After the funeral, Cheryl said, nothing seemed right to do. When she made the move to Central Oregon and said she was going to follow through on Tom's dream, "Everyone thought I was nuts," she said. "They didn't see that it's what was keeping me alive."
Cheryl recently moved into Pine Meadow Village, as she was isolated out on the property.
Tom's Rest is open for business. Cheryl is renting out all the facilities to groups, couples, and individuals for a modest charge and makes it available for retreats for widows, grief support groups, and healing workshops free of charge or a minimal charge. Guests may be able to do work in exchange for lodging.
Two grief groups and the Ride Like a Girl bike group out of Portland are among those who have heard about Tom's Rest.
"Tom's Rest is overflowing with the love you have for your husband. I will tell everyone about it," one of the biking ladies recently told Cheryl.
The first weekend of October, Cheryl is offering a grief retreat for people who have lost their spouses and partners. She is recruiting volunteers who could provide music and art activities, offer massage or acupuncture treatments, and counseling services. Participants will be able to experience the healing energy of the property while walking the labyrinth or sitting quietly on one of the overlooks, gazing out over the peaceful landscape.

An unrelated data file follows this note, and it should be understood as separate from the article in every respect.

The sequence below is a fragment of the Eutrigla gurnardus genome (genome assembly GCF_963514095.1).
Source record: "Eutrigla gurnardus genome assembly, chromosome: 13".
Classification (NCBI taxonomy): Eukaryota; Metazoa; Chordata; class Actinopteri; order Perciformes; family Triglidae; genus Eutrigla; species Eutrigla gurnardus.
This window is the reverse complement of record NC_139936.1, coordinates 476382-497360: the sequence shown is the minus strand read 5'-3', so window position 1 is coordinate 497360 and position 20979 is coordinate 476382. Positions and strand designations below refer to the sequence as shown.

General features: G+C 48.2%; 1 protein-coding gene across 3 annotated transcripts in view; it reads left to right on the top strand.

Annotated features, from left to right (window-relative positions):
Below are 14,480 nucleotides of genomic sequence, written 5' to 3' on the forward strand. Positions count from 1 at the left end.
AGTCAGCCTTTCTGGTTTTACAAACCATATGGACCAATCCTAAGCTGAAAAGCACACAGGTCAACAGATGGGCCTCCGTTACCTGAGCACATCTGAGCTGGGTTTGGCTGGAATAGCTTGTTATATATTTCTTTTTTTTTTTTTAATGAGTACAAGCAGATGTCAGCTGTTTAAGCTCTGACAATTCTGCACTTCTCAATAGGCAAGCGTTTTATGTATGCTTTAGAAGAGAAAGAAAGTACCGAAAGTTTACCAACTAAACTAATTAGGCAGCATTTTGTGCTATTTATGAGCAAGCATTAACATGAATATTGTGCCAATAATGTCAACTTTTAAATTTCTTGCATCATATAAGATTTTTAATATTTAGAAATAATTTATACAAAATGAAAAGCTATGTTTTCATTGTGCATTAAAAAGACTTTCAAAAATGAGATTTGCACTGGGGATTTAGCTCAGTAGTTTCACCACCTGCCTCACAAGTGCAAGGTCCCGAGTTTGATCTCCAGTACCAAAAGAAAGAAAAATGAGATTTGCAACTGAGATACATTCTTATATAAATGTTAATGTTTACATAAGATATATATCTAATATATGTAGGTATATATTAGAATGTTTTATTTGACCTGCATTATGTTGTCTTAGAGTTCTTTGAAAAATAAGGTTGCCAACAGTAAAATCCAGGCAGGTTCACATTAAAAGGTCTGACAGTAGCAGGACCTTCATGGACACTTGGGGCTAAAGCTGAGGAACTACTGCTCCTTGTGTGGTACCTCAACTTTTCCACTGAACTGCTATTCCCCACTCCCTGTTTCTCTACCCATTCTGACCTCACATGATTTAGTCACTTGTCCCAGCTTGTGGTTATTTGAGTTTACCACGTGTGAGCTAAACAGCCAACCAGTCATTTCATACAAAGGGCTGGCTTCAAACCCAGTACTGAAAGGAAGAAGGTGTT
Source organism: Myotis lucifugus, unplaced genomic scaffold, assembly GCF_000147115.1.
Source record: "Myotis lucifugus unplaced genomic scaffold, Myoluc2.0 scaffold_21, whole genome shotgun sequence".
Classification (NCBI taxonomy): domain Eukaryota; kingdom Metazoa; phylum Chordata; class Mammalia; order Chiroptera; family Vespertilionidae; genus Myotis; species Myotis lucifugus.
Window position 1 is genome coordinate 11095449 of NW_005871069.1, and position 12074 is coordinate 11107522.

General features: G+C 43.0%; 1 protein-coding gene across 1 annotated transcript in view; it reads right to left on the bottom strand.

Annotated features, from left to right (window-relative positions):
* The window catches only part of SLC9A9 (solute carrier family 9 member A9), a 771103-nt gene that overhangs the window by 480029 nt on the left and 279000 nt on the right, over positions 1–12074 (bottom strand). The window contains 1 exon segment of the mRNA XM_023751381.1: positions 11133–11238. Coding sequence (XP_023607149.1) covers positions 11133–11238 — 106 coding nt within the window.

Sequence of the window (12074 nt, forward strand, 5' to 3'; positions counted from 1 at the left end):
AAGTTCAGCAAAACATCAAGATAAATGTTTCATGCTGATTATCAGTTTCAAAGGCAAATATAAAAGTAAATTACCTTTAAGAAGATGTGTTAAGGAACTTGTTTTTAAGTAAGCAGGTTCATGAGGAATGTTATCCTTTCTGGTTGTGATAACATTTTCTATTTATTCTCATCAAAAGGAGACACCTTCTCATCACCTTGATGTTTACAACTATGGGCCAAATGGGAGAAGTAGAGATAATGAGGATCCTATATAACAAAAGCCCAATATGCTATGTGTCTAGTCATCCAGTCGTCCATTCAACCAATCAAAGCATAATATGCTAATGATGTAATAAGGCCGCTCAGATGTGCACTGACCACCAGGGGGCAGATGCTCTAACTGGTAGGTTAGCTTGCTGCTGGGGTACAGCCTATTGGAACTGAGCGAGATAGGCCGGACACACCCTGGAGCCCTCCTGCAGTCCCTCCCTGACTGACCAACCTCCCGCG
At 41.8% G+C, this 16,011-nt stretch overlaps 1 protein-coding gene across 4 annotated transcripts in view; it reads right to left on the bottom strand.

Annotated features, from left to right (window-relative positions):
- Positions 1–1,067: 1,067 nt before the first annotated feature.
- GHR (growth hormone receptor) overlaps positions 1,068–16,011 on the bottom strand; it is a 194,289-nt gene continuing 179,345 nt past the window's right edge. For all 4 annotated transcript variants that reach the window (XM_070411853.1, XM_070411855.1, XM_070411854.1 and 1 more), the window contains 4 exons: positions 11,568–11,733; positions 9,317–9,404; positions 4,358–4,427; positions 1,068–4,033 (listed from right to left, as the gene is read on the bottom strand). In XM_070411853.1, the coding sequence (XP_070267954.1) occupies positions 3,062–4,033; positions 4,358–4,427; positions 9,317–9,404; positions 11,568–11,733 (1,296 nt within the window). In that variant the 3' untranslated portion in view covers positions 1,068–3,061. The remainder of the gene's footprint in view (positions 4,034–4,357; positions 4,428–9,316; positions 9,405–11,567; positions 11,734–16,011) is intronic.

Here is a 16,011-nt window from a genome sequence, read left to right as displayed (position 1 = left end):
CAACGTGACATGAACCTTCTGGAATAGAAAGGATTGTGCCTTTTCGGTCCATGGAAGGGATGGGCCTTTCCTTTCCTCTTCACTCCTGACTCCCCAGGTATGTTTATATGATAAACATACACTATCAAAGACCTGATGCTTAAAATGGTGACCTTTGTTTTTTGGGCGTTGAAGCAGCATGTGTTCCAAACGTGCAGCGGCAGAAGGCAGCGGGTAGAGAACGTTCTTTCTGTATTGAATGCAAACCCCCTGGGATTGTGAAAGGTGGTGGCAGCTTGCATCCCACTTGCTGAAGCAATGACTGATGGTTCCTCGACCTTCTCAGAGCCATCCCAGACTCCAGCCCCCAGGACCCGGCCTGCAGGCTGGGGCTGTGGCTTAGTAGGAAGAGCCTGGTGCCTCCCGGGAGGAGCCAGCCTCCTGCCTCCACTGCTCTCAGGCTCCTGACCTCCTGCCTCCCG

"If I can keep it open and rent it inexpensively to cover taxes, utilities, maintenance, and the retreat costs, that's what I want to do. If I could fill it every day with people who need the help, I'd be happy. If people can use it, that's what matters," Cheryl explained.
A beautiful hand-forged gate greets arriving guests, with TOM'S REST spelled out in hand-cut metal letters and a bronzed bicycle. This dream conceived of and built by Tom and Cheryl allows Tom to go on doing what he always did - making people feel important and that they matter.
"His greatest pleasure was giving to others," Cheryl concluded.
For more information, see Tom's Rest on Facebook and on the Motion Social website. Cheryl can be reached at 503-332-2114.